If you go there expecting easy QA, and it turns out tough, then you might panic and end up missing the easy LRs that accompany it. Or the easy RCs. As happened on 16th, with those poor souls who had pre-decided “I will do all the LRs and not look at the RC” and who, even now, are probably regretting their rigidity. Have a plan by all means, but be prepared to change it at a moment’s notice if necessary. Flexibility might be crucial to survival. As I am fond of quoting “no battle plan survives the moment of first contact with the enemy”

And of course, don’t forget that most invaluable piece of advice from the Hitchhiker’s Guide to the Galaxy:




10 Things You Need To Do On CAT-Day


Now that you are done with doing everything you can prepping for the CAT what matters most is how and what you execute in the 170 minutes on D-Day.

What are the things you should do?

What are the pitfalls both strategic and psychological that you must avoid?

Here is a list of the 10 Things You Should Do On CAT-Day.

1. Beat The Waiting-Time Blues
The first thing you need to tackle on test-day is the long wait before you get to start the test, at least a good 45 minutes will be spent twiddling your thumbs. There is a very strong chance that your brain will go off into sleep mode during this period. So you need to ensure that the system stays sharp during this period.

One way to do this is to keep yourself mentally occupied with the any of the following things — mentally go through the solutions of good problems you have encountered in your prep (old CAT problems, alternate solutions to problems etc) , go through the tables or values of fractions and decimals or remind yourself of the other 9 things mentioned in this list :-).

Do this at a slow and relaxed pace. Imagine sportsmen practicing their warm ups – cricketers facing tennis-ball throw downs or footballers stretching.

2. Be Quick Off the Blocks, Do Not Get Stuck Anywhere In The First Ten Questions
Given the baggage of engineering exams that we carry we tend to start slow — the I-will-do-every-question-properly-attitude — and finish in a hurry.

We do this because we are greedy to get marks under our belt, but if you have time under your belt you will have more marks at the end of the test. I would rather have gone through 10 questions in 5 minutes and not attempting anything rather than spending 20 minutes, to get 3 right and 2 wrong.

Tell yourself that you are going to choose your questions decisively. Be quick off the blocks and do not get stuck anywhere in the first ten questions.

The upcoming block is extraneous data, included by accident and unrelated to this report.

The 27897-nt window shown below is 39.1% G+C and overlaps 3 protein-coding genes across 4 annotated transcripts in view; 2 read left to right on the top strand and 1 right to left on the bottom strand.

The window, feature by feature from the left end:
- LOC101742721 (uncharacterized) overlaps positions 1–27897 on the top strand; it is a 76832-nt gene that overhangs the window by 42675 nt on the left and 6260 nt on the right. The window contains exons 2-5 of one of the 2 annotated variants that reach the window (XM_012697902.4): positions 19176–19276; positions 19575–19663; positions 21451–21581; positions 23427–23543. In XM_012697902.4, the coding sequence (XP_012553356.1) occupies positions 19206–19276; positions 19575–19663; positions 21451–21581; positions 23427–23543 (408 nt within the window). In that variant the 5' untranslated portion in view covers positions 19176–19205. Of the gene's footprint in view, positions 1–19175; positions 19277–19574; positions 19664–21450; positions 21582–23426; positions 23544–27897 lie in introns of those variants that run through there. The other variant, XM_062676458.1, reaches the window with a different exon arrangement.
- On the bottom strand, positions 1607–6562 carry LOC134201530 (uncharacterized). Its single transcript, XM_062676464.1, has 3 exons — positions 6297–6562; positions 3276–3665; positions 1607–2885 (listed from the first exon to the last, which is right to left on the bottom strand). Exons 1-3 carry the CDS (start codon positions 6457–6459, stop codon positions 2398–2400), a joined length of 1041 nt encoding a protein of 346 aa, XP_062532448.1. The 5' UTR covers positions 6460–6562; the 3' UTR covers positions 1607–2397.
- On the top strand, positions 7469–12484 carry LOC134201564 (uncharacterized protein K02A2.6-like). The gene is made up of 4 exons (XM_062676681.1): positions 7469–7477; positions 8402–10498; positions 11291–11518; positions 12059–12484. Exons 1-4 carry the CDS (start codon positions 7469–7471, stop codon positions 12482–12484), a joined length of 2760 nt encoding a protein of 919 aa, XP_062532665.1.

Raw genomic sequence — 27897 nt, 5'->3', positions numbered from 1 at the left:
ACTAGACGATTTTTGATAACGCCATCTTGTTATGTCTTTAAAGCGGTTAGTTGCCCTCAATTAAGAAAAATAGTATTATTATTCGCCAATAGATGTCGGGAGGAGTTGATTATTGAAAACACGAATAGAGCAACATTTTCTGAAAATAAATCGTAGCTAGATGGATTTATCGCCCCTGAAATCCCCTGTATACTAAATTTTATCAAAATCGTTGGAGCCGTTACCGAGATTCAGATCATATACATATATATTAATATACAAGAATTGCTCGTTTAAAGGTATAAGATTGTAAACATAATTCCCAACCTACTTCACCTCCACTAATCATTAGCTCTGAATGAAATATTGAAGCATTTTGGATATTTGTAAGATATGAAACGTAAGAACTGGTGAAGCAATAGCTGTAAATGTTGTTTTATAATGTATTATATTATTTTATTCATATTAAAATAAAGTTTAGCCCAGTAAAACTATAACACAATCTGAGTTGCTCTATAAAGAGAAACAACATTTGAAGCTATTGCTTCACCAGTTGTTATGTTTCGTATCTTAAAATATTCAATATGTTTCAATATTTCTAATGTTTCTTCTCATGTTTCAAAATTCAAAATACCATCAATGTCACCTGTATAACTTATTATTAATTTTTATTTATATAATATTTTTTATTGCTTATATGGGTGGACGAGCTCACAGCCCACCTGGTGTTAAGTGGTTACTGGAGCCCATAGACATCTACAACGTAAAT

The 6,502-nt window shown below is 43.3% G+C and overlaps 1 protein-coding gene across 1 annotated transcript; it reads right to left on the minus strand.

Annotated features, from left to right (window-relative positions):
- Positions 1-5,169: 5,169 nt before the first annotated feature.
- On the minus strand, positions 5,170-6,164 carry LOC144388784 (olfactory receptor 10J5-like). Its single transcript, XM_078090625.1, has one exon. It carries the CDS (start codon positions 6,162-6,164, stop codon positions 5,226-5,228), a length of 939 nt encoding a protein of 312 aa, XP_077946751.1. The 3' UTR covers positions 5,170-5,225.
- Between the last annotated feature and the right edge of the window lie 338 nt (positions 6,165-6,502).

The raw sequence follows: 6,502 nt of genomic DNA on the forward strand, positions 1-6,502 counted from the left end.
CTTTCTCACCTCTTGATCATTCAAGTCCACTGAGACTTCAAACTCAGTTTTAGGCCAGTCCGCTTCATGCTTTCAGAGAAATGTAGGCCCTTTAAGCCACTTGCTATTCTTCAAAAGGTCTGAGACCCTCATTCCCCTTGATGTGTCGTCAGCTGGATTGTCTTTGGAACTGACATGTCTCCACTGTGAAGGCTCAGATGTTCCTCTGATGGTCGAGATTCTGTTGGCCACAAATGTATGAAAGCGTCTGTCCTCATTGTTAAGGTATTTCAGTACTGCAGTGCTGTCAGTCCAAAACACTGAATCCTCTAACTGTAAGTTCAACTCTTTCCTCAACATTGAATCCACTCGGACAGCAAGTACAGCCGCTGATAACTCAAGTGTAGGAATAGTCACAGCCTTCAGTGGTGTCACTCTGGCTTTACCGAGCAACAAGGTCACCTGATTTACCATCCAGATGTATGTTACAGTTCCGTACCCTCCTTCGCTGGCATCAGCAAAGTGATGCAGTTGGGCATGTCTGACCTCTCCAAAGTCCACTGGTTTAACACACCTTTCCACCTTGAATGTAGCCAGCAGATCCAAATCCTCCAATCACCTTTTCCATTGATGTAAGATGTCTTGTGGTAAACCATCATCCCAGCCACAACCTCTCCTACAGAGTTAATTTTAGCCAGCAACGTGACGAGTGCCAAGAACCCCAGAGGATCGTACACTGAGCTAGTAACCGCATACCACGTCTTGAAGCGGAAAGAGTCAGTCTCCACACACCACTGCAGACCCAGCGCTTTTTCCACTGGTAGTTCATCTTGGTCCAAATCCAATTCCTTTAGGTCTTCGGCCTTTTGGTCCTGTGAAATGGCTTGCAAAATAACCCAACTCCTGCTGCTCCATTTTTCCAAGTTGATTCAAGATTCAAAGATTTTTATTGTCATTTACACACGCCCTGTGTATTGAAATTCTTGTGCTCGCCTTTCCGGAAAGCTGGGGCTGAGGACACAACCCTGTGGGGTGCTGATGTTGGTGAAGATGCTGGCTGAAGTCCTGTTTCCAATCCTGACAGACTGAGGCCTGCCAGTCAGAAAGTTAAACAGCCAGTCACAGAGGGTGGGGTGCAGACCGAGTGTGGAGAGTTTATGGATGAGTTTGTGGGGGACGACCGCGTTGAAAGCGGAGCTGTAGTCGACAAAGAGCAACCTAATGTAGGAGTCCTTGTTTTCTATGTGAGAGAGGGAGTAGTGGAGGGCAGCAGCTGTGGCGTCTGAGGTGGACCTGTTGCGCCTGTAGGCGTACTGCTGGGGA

3. No Question Is Worth More Than 4 Minutes
Do not throw good money after bad money. Do not restart solving a questions after you have already spent 4 minutes on it. You might think you can get 3 marks if you spend another 3 minutes but there are always plenty more fish in the sea, especially easier fish. Remember all those SimCAT questions you discovered you could easily solve only after you went home. No question, not even ones from your favourite areas, are worth it.

4. Strategically Leave 30-35 Questions
It is always better to leave a question/set than to play and miss. From our previous post on scores and percentiles you will see that you can leave more than 30-35 questions and still get a 99 percentile. You should not spend more than 15 minutes in leaving these questions. This will leave you with enough time to correctly solve the questions you select.

5. Time-Limits Are Sacrosanct, Do Not Exceed Them
The most precious thing on an aptitude test is time. So if you have set some basic time-limits for yourself then you should stick to them. Even an extra 5 minutes here and there can jeopardise your sectional cut-offs and hamper your chances of getting a call.

IIMs take sectional cut-offs very seriously, right down to the decimal. Remember it is a computer that will generate the list of candidates to be  sent a first call based on the input parameters and not people sitting and evaluating your application qualitatively. So a 79.9 instead of 80 on a section will mean that you will not get a first call.

So if you feel you need to give 10 minutes more to a section, do that later not immediately. We had discussed a timing strategy here.

6. Skip questions within a set in DI and LR
Within a particular DI or LR set (more DI than LR), there will be one question which might end-up being time-consuming. This can be the first one or the second one. So first estimate the number of steps involved in solving a question or the precision of calculation required (close options), if both are high then quickly move on to the next question. In many cases it does turn out that solving two questions of a set in 4 minutes is a much better option than getting stuck for 10-15 minutes with 3-4 questions.

7. Do Not Let Your Favourite Area Jeopardise Your Test
Very often test-takers go in to the test thinking that they have to score heavily from a particular area be it LR or Quant. Sure you have to, but only if the questions permit you to!